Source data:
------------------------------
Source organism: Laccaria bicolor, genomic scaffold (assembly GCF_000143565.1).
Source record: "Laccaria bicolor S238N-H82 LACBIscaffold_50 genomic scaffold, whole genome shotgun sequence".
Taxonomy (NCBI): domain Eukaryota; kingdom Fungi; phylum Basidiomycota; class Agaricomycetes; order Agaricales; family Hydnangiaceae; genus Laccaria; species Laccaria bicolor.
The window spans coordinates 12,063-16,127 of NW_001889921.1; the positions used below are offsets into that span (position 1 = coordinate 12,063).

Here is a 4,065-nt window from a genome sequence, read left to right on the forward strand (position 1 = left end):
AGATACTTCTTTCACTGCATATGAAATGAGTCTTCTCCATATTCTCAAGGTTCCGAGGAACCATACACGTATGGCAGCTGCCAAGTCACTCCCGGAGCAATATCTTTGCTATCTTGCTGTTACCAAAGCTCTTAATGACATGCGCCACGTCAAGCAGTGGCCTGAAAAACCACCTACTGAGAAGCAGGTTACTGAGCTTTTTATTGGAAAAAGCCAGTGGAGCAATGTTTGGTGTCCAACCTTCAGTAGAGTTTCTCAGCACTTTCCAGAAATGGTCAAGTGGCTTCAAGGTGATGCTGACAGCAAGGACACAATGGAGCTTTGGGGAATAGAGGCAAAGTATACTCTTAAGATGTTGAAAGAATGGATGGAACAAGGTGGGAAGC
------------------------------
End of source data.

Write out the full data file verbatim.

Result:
Source organism: Laccaria bicolor, genomic scaffold (assembly GCF_000143565.1).
Source record: "Laccaria bicolor S238N-H82 LACBIscaffold_50 genomic scaffold, whole genome shotgun sequence".
Taxonomy (NCBI): domain Eukaryota; kingdom Fungi; phylum Basidiomycota; class Agaricomycetes; order Agaricales; family Hydnangiaceae; genus Laccaria; species Laccaria bicolor.
The window spans coordinates 12,063-16,127 of NW_001889921.1; the positions used below are offsets into that span (position 1 = coordinate 12,063).

Here is a 4,065-nt window from a genome sequence, read left to right on the forward strand (position 1 = left end):
AGATACTTCTTTCACTGCATATGAAATGAGTCTTCTCCATATTCTCAAGGTTCCGAGGAACCATACACGTATGGCAGCTGCCAAGTCACTCCCGGAGCAATATCTTTGCTATCTTGCTGTTACCAAAGCTCTTAATGACATGCGCCACGTCAAGCAGTGGCCTGAAAAACCACCTACTGAGAAGCAGGTTACTGAGCTTTTTATTGGAAAAAGCCAGTGGAGCAATGTTTGGTGTCCAACCTTCAGTAGAGTTTCTCAGCACTTTCCAGAAATGGTCAAGTGGCTTCAAGGTGATGCTGACAGCAAGGACACAATGGAGCTTTGGGGAATAGAGGCAAAGTATACTCTTAAGATGTTGAAAGAATGGATGGAACAAGGTGGGAAGC